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**********OFFICIAL OCR ECONOMICS F581 13th MAY 2014 THREAD************ Watch

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    hiya PinkElephant16, I thought merit goods were OVER-priced but the free market naturally UNDER-consumes them as the consumers are not aware of the positive externality...
    not 100% sure though, anyone feel free to correct me
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    (Original post by PinkElephant16)
    Are merit goods Under-priced or Over-priced??

    My teacher taught us that they're under-priced which is why there's less incentive to supply merit goods.

    But why does the government subsidise Merit goods if they're underpriced?
    The idea isnt really in their price, because merit goods are underconsumed (due to a lack of information failure on its positive social benefits for example) suppliers are not willing to supply as much because they know they will not gain a huge amount of profits because not many will buy them..so governments subsidise them because if they did not underconsumption would still be apparent! Subsiding is them attempting to make the costs of production for suppliers cheaper so they supply more of the merit good, but in order for consumers to be more inclined to purchase them a policy like provision of information would help fix the market failure

    hope that helped....!
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    Can I say reduced indirect tax as an alternative method of subsidise merit goods? If so, how to draw and explain the reduced indirect tax graph? :/



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    I've never heard of MSC MPC & MEC... in a demerit diagram can I just label them s & s1 if I explain why supply will shift left?
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    If you combine the L3 and L4 points together will you gain the same number of marks?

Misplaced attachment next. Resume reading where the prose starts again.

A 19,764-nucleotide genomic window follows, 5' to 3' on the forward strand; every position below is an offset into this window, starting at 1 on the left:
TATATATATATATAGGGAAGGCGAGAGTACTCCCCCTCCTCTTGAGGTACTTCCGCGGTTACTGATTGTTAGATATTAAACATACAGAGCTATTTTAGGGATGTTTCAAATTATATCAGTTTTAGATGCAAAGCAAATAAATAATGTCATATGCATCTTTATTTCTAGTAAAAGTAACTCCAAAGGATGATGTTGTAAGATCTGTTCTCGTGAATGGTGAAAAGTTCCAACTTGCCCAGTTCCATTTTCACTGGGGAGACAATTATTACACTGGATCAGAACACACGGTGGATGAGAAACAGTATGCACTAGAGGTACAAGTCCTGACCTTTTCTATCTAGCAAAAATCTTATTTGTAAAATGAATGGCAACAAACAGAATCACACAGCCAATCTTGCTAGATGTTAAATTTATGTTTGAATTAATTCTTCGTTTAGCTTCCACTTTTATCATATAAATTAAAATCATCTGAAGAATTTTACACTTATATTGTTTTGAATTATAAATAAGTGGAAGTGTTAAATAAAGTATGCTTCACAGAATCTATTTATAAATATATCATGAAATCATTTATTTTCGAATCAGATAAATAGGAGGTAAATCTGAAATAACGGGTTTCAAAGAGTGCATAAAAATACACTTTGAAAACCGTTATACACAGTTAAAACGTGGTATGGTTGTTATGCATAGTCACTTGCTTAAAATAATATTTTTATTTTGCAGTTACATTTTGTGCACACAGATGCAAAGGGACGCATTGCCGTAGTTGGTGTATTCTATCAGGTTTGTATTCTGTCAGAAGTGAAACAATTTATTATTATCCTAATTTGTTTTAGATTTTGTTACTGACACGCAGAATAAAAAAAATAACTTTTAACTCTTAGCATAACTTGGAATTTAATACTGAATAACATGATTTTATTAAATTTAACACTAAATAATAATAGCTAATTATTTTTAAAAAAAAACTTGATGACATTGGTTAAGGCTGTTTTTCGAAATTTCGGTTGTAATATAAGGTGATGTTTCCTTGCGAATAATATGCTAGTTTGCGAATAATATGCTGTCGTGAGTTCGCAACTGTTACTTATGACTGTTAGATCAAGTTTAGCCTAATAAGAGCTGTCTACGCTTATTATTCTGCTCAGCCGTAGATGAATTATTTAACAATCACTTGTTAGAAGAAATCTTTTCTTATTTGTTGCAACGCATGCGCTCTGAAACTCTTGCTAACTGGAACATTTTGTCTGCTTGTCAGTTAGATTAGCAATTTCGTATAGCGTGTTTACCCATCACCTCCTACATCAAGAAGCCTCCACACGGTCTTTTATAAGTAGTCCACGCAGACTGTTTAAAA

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    What do you guys think the 18 marker will be?
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    (Original post by clara16)
    I've never heard of MSC MPC & MEC... in a demerit diagram can I just label them s & s1 if I explain why supply will shift left?
    MPC is the S curve and MSC is the S1 curve. You can show MEC by annotating the triangle between the two curves (however showing this isn't necessary)
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    (Original post by chelseafan)
    What do you guys think the 18 marker will be?

    Possibly a question on Subsidies / Indirect Tax / Pollution permits - regulation came up on the May 13.
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    Any last minute revision tips? I've done all the past papers.
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    (Original post by EdwardsEconomics)
    Just like to point out that the above is a barebones skeleton, you will need a decent structure and an ability to elaborate and answer the question that is set directly. But as quick last minute panic revision, it should help a few people out.

    Feel free to email me if you have any other queries, I also mark exams for OCR so I know a few things here or there! But seeing as so many of you have this increasingly incredible Oxbridge factory workers, I'm sure you will all sail through....
    Is there any common errors that students make in the exams so I know what to stay clear of tomorrow
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    (Original post by BleedBlue95)
    Possibly a question on Subsidies / Indirect Tax / Pollution permits - regulation came up on the May 13.
    I think it will most probably be about tradeable permits since that has never came up before
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    (Original post by EdwardsEconomics)
    This point is very important:

    At no point do you have to draw a positive or negative externalities diagram in F581. Of course they are helpful in the 18 mark essays if the question specifically asks about them. They are optional.

    For example: "Discuss the extent to which taxation solves the market failure arising from negative externalities"

    L1: define tax/negative externalities and market failure

    L2: give an example of a tax on a relevant good / service which creates a negative externality. Explain how it affects third parties. Idea here is to apply real world examples to the theory.

    L3: Draw a simple D&S diagram showing the effect of a tax on supply. Explain in words, then tell me how it solves the MF (increases welfare / reduces the market failure by solving the overconsumption of goods which produce negative externalites / increases allocative efficiency etc.)